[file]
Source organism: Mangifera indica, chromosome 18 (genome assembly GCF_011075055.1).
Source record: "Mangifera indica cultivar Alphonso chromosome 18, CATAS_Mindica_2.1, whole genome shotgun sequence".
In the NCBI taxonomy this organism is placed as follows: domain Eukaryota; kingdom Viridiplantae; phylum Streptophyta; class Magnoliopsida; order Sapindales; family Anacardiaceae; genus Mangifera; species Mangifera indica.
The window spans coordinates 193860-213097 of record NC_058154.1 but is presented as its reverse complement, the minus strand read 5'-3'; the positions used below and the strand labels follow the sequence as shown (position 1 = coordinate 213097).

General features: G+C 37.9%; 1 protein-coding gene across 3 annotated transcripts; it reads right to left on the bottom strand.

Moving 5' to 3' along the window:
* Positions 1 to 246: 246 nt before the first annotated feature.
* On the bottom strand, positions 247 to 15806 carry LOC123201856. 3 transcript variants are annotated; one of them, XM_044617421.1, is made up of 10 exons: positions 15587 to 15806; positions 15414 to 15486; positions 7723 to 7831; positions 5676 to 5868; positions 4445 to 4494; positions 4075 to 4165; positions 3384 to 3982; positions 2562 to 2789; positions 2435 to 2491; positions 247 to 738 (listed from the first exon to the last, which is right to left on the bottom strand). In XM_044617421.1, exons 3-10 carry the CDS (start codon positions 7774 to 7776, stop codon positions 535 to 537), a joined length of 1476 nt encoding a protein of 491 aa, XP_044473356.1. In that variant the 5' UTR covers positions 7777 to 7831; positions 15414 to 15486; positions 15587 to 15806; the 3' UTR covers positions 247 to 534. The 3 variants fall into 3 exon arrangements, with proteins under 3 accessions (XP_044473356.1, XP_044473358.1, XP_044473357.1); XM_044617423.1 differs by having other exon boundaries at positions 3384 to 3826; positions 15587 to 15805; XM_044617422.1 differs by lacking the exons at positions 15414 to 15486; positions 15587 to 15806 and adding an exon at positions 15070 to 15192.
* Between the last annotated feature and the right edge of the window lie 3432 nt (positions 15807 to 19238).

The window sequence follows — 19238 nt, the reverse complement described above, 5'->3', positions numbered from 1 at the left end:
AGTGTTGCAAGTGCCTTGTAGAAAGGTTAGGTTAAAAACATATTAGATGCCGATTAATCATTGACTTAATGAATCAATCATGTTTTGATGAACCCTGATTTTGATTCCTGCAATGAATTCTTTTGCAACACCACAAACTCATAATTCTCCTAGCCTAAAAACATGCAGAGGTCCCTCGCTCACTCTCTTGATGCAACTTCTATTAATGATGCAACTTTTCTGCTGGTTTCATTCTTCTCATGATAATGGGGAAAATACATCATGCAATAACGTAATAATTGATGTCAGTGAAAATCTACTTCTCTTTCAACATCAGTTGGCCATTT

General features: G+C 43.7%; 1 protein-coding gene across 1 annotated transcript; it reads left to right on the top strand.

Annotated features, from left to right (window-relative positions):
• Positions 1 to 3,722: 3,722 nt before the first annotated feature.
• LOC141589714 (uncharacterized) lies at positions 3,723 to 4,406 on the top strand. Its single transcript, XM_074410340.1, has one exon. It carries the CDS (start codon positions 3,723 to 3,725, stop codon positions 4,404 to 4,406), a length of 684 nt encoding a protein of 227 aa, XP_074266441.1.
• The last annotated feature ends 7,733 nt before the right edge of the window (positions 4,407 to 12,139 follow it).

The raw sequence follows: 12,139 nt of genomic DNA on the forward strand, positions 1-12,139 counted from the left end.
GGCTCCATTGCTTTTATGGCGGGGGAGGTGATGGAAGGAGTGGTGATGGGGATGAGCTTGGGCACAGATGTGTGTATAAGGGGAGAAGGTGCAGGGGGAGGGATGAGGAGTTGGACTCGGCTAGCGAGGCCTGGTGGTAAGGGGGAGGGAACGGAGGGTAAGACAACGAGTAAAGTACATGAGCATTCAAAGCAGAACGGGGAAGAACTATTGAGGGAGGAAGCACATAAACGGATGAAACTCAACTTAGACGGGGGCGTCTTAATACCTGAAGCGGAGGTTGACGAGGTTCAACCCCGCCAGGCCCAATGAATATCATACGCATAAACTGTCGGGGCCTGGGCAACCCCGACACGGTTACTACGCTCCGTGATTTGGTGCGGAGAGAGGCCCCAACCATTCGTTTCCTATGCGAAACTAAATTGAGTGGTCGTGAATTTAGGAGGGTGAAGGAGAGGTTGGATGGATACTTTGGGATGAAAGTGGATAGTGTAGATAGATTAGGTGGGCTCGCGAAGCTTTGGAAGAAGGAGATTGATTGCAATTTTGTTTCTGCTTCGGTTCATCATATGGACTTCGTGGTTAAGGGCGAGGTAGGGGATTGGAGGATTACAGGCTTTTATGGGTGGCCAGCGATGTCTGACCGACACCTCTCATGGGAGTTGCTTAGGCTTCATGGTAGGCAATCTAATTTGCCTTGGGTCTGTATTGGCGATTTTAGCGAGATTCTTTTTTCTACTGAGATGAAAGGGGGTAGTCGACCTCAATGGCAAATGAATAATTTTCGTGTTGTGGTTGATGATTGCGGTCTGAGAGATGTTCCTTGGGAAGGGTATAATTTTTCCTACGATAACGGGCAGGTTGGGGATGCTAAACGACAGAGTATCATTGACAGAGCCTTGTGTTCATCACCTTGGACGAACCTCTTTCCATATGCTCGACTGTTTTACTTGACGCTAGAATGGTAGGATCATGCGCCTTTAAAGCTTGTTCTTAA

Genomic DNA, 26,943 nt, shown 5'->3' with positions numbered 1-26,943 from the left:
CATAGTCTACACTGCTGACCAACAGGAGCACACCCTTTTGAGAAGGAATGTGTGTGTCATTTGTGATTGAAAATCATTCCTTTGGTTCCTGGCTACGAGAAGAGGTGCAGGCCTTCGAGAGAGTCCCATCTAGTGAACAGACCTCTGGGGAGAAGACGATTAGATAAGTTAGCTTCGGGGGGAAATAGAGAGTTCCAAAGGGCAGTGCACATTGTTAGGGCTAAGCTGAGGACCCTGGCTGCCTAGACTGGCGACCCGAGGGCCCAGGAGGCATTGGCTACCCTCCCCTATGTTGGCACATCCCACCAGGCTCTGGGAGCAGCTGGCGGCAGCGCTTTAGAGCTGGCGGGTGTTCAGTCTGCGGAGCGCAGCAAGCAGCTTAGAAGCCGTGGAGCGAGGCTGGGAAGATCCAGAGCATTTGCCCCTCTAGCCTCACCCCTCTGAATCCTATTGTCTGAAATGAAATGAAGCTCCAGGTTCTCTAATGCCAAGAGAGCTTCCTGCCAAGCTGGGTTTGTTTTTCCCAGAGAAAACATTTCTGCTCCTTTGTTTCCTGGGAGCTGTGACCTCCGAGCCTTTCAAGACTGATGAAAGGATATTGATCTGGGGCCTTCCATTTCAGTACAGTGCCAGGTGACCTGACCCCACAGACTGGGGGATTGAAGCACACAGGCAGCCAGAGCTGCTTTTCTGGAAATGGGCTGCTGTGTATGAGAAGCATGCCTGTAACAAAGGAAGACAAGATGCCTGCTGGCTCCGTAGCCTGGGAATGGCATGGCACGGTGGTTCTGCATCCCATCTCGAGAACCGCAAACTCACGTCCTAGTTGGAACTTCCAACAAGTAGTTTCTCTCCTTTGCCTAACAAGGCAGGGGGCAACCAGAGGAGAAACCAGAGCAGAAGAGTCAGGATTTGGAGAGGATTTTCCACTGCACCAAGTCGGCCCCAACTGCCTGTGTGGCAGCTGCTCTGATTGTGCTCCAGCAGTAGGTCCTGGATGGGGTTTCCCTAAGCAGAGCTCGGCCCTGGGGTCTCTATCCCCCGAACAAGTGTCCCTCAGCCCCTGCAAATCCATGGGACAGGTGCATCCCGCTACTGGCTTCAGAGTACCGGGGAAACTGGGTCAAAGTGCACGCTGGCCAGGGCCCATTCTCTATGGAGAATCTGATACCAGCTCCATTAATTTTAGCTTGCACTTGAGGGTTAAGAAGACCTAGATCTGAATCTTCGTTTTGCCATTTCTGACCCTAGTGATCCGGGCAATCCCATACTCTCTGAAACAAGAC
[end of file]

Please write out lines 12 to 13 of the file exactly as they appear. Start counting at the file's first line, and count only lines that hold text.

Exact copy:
General features: G+C 43.7%; 1 protein-coding gene across 1 annotated transcript; it reads left to right on the top strand.

Annotated features, from left to right (window-relative positions):